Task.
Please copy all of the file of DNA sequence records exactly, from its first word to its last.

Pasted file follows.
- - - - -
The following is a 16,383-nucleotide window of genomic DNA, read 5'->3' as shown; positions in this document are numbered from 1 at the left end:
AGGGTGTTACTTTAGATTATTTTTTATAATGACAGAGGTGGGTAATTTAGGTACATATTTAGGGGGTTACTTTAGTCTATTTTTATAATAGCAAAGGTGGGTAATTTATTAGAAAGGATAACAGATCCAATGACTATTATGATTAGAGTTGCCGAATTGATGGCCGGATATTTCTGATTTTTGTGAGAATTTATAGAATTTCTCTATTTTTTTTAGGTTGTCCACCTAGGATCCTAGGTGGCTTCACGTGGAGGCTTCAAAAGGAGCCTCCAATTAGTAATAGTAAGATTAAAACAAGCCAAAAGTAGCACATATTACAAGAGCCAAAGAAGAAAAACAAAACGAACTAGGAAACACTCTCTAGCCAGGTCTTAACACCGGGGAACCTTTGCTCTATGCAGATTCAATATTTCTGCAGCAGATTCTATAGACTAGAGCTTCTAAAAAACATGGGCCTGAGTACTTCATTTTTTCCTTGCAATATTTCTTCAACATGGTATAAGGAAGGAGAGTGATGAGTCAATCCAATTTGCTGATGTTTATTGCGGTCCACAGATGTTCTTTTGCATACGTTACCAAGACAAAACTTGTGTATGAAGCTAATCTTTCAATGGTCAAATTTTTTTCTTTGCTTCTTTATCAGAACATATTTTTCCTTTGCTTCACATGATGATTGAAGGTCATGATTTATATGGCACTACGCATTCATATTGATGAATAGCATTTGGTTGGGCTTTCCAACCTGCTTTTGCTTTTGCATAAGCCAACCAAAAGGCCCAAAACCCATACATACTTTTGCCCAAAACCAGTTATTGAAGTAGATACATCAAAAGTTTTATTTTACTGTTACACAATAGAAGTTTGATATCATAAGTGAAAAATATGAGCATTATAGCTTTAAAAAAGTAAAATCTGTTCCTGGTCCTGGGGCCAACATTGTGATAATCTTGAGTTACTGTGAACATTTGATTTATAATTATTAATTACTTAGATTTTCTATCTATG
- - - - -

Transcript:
The following is a 16,383-nucleotide window of genomic DNA, read 5'->3' as shown; positions in this document are numbered from 1 at the left end:
AGGGTGTTACTTTAGATTATTTTTTATAATGACAGAGGTGGGTAATTTAGGTACATATTTAGGGGGTTACTTTAGTCTATTTTTATAATAGCAAAGGTGGGTAATTTATTAGAAAGGATAACAGATCCAATGACTATTATGATTAGAGTTGCCGAATTGATGGCCGGATATTTCTGATTTTTGTGAGAATTTATAGAATTTCTCTATTTTTTTTAGGTTGTCCACCTAGGATCCTAGGTGGCTTCACGTGGAGGCTTCAAAAGGAGCCTCCAATTAGTAATAGTAAGATTAAAACAAGCCAAAAGTAGCACATATTACAAGAGCCAAAGAAGAAAAACAAAACGAACTAGGAAACACTCTCTAGCCAGGTCTTAACACCGGGGAACCTTTGCTCTATGCAGATTCAATATTTCTGCAGCAGATTCTATAGACTAGAGCTTCTAAAAAACATGGGCCTGAGTACTTCATTTTTTCCTTGCAATATTTCTTCAACATGGTATAAGGAAGGAGAGTGATGAGTCAATCCAATTTGCTGATGTTTATTGCGGTCCACAGATGTTCTTTTGCATACGTTACCAAGACAAAACTTGTGTATGAAGCTAATCTTTCAATGGTCAAATTTTTTTCTTTGCTTCTTTATCAGAACATATTTTTCCTTTGCTTCACATGATGATTGAAGGTCATGATTTATATGGCACTACGCATTCATATTGATGAATAGCATTTGGTTGGGCTTTCCAACCTGCTTTTGCTTTTGCATAAGCCAACCAAAAGGCCCAAAACCCATACATACTTTTGCCCAAAACCAGTTATTGAAGTAGATACATCAAAAGTTTTATTTTACTGTTACACAATAGAAGTTTGATATCATAAGTGAAAAATATGAGCATTATAGCTTTAAAAAAGTAAAATCTGTTCCTGGTCCTGGGGCCAACATTGTGATAATCTTGAGTTACTGTGAACATTTGATTTATAATTATTAATTACTTAGATTTTCTATCTATG